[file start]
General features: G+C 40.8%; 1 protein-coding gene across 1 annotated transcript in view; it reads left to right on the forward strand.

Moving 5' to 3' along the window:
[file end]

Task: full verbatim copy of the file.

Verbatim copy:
General features: G+C 40.8%; 1 protein-coding gene across 1 annotated transcript in view; it reads left to right on the forward strand.

Moving 5' to 3' along the window: